FIP stands for feline infectious peritonitis, a viral disease that's almost always fatal though not common. Cats most at risk are those under 2 years of age and those who live with many other cats.
The FIP shot is a live vaccine made from a temperature-sensitive mutant FIP strain. The idea is that you spray a small amount of the virus into the cat's nose and the virus replicates but only at cool temperatures. Once the virus moves deep into the cat's body, the heat kills it. Unfortunately, this may not be sufficient to induce immunity. While there's no evidence that the vaccine is dangerous, there is little evidence that it's effective.
The feline leukemia (FeLV) vaccination got a bad rap initially because it was frequently ineffective and many breeders believed it to increase the risk of FIP. Its efficacy seems to have improved, though some experts argue that the better statistics largely reflect the way the vaccine is tested. Mature cats are already somewhat immune to feline leukemia, so if efficacy is surmised from an adult population, the vaccine will appear to offer powerful protection.
The latest and greatest vaccine is for the bacterial illness, bordetellosis. The rage for this vaccination has been fueled by studies, many from Great Britain, that cats in shelters often develop coughing and other symptoms of respiratory tract disease from the bacterium Bordetella bronchiseptica, which causes kennel cough in dogs. (House cats occasionally pick it up too.)
Bordetellosis in kittens can lead to life-threatening pneumonia. But, no one really knows how often bordetellosis is a problem in mature cats or whether the new vaccine would do anything to address it. This vaccine is most appropriate for a cat who's about to be boarded or bred at a cattery. For the average pet, who knows?
When and where your cat gets a vaccine will depend on what your veterinarian advises based on his or her experience as well as on the recommendations of groups such as the American Veterinary Medical Association and the American Association of Feline Practitioners.
In general, you may find the first FVRCP vaccine is given at 6 to 8 weeks of life (definitely at 6 weeks if the kitten is not with its mother), and repeated every two to four weeks until the cat is 16 weeks old. After that, the FVRCP shot may generally be given annually, but occasionally there are reasons to deviate from this schedule (see the next two sections below).
If the cat is already an adult when the vaccination program begins, standard practice is to give two vaccines one month apart and then revaccinate annually. Most vaccines are given either under the skin or in the muscle. A few are delivered in the nose.
Protocols for rabies vaccines are thoroughly spelled out in regulations set by a state's veterinary medical or public health board. Specifications include which brand to give at what age and what site (for example, in the muscle). Generally you start when the cat is 16 weeks or 6 months old, repeat in one year, and then move to a schedule of once a year or once every three years, depending on state law.
Owners are, of course, concerned about the possible side effects of vaccination, which include:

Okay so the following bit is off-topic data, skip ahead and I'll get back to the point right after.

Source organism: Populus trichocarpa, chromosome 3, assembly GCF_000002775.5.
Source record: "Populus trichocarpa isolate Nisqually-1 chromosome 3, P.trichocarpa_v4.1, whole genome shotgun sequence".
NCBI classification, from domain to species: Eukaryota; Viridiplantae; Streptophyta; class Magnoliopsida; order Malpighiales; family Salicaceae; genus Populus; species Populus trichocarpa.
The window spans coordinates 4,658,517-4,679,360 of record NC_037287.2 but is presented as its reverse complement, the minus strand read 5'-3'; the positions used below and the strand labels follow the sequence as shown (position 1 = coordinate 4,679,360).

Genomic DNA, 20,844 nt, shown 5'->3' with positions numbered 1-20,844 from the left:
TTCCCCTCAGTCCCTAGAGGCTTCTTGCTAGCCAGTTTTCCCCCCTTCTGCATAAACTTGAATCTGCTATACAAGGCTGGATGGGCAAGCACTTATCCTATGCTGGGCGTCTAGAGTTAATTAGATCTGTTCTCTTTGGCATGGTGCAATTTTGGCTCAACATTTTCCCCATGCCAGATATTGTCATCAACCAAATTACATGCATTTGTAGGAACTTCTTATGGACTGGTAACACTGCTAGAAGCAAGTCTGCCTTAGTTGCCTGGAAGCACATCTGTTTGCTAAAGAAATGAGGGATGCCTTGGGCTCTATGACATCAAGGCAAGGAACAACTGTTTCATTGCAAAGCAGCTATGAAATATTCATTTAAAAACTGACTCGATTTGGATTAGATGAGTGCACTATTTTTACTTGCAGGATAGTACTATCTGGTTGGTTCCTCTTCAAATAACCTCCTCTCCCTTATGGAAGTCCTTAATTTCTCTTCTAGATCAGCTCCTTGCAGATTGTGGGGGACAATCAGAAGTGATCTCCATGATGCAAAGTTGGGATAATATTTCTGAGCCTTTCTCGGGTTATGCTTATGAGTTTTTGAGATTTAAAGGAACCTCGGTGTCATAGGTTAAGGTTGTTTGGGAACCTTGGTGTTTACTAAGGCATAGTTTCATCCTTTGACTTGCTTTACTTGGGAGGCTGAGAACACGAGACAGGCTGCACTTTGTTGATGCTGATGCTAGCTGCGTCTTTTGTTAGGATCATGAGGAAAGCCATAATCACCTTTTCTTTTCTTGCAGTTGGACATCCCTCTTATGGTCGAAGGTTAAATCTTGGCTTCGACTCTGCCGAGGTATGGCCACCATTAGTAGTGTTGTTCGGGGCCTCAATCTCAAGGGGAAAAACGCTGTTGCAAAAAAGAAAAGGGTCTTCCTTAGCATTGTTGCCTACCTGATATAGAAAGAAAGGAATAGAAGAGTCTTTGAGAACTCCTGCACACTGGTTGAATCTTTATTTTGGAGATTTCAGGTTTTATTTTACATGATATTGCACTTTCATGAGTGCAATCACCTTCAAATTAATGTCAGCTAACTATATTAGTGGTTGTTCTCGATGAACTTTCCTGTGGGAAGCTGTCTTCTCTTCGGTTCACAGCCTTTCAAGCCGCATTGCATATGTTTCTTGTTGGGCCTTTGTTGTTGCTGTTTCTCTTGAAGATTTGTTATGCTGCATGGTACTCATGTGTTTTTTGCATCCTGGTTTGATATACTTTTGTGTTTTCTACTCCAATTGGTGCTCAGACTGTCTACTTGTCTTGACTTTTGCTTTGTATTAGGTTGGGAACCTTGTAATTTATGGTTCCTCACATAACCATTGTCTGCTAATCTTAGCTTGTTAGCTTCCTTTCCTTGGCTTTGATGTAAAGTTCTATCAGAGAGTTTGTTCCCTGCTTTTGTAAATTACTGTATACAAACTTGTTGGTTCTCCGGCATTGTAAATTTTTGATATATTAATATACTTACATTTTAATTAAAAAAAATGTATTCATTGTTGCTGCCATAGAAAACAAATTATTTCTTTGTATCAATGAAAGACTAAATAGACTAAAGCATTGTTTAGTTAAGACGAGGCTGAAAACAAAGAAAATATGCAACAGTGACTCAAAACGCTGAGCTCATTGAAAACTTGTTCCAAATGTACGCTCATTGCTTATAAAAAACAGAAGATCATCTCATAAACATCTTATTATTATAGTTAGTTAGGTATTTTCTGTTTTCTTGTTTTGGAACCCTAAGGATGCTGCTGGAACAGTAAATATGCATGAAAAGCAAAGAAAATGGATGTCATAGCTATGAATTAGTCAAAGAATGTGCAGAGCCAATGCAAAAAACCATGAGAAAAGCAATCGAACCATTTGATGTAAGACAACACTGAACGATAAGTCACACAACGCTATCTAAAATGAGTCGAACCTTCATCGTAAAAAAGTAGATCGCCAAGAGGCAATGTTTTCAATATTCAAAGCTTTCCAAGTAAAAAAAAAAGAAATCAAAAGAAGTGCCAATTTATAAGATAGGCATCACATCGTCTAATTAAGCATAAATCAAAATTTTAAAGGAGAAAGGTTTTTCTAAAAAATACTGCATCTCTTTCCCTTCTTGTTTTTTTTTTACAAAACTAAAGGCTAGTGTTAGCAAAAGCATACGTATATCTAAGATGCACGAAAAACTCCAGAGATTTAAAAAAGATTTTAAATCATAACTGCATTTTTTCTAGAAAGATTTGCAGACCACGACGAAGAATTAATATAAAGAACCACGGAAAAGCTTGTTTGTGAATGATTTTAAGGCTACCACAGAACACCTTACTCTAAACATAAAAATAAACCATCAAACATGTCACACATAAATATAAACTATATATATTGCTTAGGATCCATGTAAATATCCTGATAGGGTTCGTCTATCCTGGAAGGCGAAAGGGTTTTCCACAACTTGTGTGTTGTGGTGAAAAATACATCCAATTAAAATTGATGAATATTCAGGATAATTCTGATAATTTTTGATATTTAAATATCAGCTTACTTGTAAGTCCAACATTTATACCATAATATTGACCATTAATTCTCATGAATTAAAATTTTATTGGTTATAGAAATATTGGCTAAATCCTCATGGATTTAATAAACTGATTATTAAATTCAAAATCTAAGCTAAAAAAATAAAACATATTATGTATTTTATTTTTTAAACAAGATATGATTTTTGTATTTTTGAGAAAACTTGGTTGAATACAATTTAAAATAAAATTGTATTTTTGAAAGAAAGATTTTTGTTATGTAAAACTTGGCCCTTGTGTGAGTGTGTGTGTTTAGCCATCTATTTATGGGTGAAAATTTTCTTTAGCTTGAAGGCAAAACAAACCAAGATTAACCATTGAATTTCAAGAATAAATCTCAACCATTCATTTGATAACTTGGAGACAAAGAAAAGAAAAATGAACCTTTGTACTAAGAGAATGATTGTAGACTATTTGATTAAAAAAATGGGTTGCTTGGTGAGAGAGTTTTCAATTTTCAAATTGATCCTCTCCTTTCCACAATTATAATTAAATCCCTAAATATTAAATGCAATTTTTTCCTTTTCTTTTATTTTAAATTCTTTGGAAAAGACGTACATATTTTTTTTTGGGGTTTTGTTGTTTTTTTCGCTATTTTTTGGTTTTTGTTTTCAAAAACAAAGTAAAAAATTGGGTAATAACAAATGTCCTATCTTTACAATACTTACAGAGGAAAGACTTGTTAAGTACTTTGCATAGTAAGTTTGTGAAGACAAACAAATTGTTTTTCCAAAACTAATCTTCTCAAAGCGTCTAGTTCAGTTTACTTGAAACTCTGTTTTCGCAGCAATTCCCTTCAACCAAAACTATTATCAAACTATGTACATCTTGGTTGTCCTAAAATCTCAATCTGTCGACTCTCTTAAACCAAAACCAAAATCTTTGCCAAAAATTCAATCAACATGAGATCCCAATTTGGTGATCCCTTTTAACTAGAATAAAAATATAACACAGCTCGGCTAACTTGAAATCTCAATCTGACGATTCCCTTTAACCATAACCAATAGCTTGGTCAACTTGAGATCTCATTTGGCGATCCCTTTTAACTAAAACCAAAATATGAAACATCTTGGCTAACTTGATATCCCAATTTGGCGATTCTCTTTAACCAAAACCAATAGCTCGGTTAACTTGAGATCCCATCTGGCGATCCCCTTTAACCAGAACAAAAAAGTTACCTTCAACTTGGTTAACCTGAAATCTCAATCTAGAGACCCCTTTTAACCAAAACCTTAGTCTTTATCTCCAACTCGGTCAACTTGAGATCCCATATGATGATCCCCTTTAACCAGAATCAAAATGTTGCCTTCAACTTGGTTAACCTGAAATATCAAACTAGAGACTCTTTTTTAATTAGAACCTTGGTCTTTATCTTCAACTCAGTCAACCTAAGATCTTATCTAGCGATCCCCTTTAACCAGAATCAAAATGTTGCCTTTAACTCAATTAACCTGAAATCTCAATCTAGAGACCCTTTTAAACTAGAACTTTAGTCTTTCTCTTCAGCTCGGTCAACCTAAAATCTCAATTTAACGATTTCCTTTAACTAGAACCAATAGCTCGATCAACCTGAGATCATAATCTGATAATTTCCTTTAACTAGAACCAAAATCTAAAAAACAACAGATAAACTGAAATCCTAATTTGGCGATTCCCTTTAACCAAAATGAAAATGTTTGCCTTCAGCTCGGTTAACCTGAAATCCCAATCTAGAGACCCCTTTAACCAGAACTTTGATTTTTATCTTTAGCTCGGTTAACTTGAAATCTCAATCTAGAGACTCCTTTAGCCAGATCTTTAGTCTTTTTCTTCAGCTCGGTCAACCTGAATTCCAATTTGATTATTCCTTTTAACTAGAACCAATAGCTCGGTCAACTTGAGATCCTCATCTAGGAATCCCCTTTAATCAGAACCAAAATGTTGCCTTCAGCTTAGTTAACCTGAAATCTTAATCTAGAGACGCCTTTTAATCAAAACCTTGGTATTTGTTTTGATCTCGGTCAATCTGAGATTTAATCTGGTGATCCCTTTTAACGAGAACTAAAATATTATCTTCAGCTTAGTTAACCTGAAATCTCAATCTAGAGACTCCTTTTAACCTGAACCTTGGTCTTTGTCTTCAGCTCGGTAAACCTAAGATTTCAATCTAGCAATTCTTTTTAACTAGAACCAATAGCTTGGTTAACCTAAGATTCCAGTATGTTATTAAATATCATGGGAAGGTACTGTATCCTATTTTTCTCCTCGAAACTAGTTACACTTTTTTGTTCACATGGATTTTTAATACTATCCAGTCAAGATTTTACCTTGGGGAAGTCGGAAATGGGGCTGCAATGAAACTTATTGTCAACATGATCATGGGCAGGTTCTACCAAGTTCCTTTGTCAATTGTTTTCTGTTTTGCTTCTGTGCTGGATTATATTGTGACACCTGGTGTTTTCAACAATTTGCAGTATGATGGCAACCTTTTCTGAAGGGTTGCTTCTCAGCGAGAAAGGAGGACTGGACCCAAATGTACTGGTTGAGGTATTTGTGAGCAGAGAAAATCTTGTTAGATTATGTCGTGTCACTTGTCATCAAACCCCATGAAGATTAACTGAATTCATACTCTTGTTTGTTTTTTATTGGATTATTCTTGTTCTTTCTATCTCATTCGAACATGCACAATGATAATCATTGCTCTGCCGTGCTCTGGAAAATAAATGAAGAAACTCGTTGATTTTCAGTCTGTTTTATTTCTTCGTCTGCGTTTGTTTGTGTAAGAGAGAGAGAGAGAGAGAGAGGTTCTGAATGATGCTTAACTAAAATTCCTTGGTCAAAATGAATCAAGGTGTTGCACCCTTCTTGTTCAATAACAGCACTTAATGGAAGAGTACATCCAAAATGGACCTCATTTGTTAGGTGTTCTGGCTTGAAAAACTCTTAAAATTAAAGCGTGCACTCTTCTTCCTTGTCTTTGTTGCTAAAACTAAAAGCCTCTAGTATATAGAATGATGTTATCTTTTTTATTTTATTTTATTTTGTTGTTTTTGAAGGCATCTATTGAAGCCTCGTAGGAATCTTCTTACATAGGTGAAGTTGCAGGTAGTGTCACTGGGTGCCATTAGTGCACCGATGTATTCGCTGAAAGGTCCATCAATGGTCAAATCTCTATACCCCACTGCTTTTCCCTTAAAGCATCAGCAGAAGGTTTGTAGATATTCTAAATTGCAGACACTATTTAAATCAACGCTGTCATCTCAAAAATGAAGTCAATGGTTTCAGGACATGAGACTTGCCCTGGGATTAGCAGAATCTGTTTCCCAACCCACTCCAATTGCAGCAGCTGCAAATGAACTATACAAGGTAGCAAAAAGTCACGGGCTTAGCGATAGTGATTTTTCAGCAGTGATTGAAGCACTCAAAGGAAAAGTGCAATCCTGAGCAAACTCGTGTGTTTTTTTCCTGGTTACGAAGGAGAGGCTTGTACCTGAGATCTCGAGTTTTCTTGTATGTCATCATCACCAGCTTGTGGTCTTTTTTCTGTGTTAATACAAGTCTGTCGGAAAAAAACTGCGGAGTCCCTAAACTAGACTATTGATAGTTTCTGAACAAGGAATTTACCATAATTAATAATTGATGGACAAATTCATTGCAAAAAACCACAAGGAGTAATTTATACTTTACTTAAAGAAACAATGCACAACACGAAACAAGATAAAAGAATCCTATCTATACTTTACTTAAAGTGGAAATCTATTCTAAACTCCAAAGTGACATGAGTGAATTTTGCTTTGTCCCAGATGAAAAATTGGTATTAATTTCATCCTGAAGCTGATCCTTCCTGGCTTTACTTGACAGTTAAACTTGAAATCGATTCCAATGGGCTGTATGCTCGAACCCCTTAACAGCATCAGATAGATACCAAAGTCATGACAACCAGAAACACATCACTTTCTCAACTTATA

A fibrosarcoma is a cancerous tumor that cats can develop. In the recent past, experts noted that these growths had become much more common between cats' shoulder blades, the site where most practitioners gave subcutaneous vaccines. In an attempt to solve the problem, the recommendation was made to give more vaccines intramuscularly. Yet this resulted in an increase in fibrosarcomas at those sites as well.
Experts don't know exactly why vaccines sometimes set off fibrosarcoma. It may be a result of trauma at the injection site, or it may be that the adjuvant (a chemical added to make a vaccine more potent) somehow triggers the cancer.
An infection can develop if a vaccine is modified-live (meaning living strains of virus are used). The medical principle is that the cat will experience a low-grade infection that will make his body develop immunity to more virulent strains of the disease. Such vaccines are used because killed vaccines are supposedly less effective.
Does Your Cat Need Every Vaccine?
Even veterinarians have some trouble deciding which cats should get which vaccinations. The vaccine for panleukopenia, an often fatal disease, protects most cats, so that's an easy call. Some practitioners believe that feline herpes and feline caliciviral (FCV) infections would be much more severe if vaccines weren't widely administered. In addition, a number of people credit feline leukemia vaccination with dramatically reducing incidence of the disease, but testing and euthanasia have also contributed to this trend.
As a result of the confusion, some experts have started to recommend giving fewer vaccines - moving to a schedule of every three years, for example. Ask your vet about each vaccine's risks and benefits.
Even if you and your vet decide on a vaccination schedule that has your cat going two or three years in between shots, don't assume that your cat can do without a wellness checkup every 12 months. It is absolutely essential that every cat receive a complete physical exam every year. The risk of annual vaccines is negligible compared with the risk of treatable problems going undetected.
Sometimes it takes an emphasis on vaccines to encourage owners to bring their cats in for regular physicals. The benefits of the yearly physical examination greatly outweigh the slight chance of a vaccine reaction in most circumstances.